Centre Plan Threatens Halifax Common

What ever happened to planning for the Common good?
Deliberately or otherwise and despite FHC’s submission to the Centre Plan, the new draft Centre Plan growth scenarios are about to continue the obliteration of the Halifax Common in at least five ways.
1. The Halifax Common Planning Boundary continues to be mislabeled.
2. Highrise growth is targeted on the Halifax Common at Carlton and Spring Garden Road.
3. Highrise growth is targeted next to the North and Central Commons at the Willow Tree.
4. The Halifax Common’s perimeter along Robie and South Streets are targeted growth areas.
5. Opportunities to re-capture VG Parking lot lands and create a promised Grand Allee from the Citadel to Point Pleasant Park are ignored. (See illustration below, taken from 2007 HRM staff report.)

1. The Halifax Common Boundary continues to be mislabeled on Centre Plan maps:  FHC’s submission asked that the Halifax Common’s 240-acres be properly labeled as in the 1994 Halifax Common Plan. On page three that document states “For the purposes of planning the area is divided into three precincts as shown on Map 2: North, Central and South.” Map 2 is shown above.

Still Centre Plan maps label the ~30-acre North Common as the Halifax Common. So ~210 acres are missing. Why is the city avoiding marking the proper boundary for the 1763 Halifax Common land grant? Does it make it easier for HRM to give it away, barter with it, or consider it as an asset that they can permit buildings on?

2. The Centre Plan Targets Highrise Growth on the Halifax Common: On the Centre Plan map, yellow identifies proposed targeted growth areas where buildings can be 7 or more storeys. Note there is no stated upper height limit. One such site is on the Halifax Common at the historic Carlton St and Spring Garden Road neighbourhood where presently height is restricted to 35 feet.

This area is the last historic streetscape on the Halifax Common. It is a charming mixed -use neighbourhood with many small-scale commercial and residential properties. 10-12 historic buildings are directly under threat. Is densification the city’s way appease the desire of developers, who have acquired land knowing full well what can or can’t be developed on it, over those of the commoners?  The 2013 Stantec Report confirms population projections for the city aren’t so high that there needs to be further development on the Halifax Common – within the Regional Centre 35,000 apartments could be built under existing rules.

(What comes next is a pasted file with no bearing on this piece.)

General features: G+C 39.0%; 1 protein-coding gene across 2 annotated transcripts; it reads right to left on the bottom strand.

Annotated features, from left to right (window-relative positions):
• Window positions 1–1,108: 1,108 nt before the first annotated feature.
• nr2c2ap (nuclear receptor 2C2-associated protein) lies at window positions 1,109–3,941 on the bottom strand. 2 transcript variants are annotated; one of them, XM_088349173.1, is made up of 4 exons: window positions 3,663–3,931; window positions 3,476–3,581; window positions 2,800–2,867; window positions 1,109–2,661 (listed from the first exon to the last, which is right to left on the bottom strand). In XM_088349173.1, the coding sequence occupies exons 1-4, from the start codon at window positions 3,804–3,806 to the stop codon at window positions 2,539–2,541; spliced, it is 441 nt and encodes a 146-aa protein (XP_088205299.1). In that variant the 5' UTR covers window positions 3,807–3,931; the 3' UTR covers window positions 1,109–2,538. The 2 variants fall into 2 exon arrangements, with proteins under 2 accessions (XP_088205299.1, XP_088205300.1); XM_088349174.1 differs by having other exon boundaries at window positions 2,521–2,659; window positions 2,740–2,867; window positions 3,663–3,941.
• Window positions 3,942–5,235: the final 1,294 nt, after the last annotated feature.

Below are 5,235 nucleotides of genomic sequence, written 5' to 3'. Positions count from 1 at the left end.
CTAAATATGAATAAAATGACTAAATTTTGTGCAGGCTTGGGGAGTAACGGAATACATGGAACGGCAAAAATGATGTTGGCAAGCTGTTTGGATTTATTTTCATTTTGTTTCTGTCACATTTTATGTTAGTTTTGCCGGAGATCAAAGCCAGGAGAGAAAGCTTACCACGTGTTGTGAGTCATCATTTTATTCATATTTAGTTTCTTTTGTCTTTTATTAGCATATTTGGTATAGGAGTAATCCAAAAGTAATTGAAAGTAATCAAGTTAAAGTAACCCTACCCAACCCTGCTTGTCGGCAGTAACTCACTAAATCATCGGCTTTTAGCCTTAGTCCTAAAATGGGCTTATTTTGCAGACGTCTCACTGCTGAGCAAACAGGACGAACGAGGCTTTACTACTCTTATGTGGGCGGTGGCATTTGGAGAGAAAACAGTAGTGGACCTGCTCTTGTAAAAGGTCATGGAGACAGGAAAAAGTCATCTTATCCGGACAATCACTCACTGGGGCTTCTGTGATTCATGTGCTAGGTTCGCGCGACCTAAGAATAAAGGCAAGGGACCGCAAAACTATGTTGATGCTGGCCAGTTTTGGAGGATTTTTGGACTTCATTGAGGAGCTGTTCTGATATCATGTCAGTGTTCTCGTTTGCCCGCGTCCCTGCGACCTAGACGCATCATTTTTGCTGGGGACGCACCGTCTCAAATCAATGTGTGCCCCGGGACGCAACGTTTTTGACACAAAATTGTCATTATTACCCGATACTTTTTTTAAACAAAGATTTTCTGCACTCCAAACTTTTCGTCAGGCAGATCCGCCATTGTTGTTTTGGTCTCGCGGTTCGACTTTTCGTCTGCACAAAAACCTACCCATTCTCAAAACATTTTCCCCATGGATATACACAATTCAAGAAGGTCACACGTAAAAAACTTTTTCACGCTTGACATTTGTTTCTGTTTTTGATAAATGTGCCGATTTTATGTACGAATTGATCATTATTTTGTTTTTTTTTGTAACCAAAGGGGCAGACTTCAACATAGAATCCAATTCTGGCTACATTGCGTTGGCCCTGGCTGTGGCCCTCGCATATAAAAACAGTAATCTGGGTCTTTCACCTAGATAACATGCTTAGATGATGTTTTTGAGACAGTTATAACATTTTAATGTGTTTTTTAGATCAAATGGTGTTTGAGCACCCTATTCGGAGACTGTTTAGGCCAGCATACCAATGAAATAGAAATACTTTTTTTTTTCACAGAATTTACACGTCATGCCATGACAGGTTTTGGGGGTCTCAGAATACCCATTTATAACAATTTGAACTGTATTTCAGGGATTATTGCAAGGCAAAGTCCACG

3. The Centre Plan targets highrise growth at the Willow Tree next to the North and Central Common. The yellow block at the east end of Quinpool at the Willow Tree ignores the existence of the residential neighbourhood along Parker and Welsford Streets.  It also ignores the input of public consultation for St Pat’s and the Willow Tree proposals for 29, 24 and 12-storey buildings where citizens overwhelmingly rejected the approval of highrises.

Why do HRM staff support developers desire for highrises here? St Pat’s outcome is delayed until after the Centre Plan but by then new rules may support 7+++ storey highrises and the public will have no further say about the effect of blocked views, more wind and dark shadows on the North and Central Commons.

4. The Centre Plan incentivizes the demolition of buildings on the perimeter of the Halifax Common. Twelve secondary growth corridors (orange on the map) where heights will increase to 4-6 storeys will encourage development of higher buildings for higher profits.  Robie and South are two such streets. These streets are borders of the Halifax Common with character historic streetscapes, established neighbourhoods, trees, setbacks with vegetation and open view of sky. The Centre Plan puts them at risk. Streets  adjacent to the secondary growth corridors will also be impacted as properties will have taller buildings in their back yard.

5. The Centre Plan must act on opportunities for land re-capture.  When HRM traded the former QEHS from the Halifax Common with the province it made a deal to get back some of the VG Parking lot along South Park Street. The city should be acting to re-capture this important green space on the SE corner of the

November 2008 QEHS landswap gave VG Parking lot land back to the city.

HRM’s Nov 18, 2008 QEHS landswap agreement with the province gave part of the VG Parking lot back to the city. The intention was to make it landscaped public open space with walking paths next to South Park St., a Grand Allee denoted by blue dashed lines. Why is it still a parking lot?

Common along South Park St.
“In a broader context, the Halifax Common and Point Pleasant Park are parts of one open space connected by Young Avenue.  This larger system should be strengthened.” (1994 Halifax Common Plan p. 3)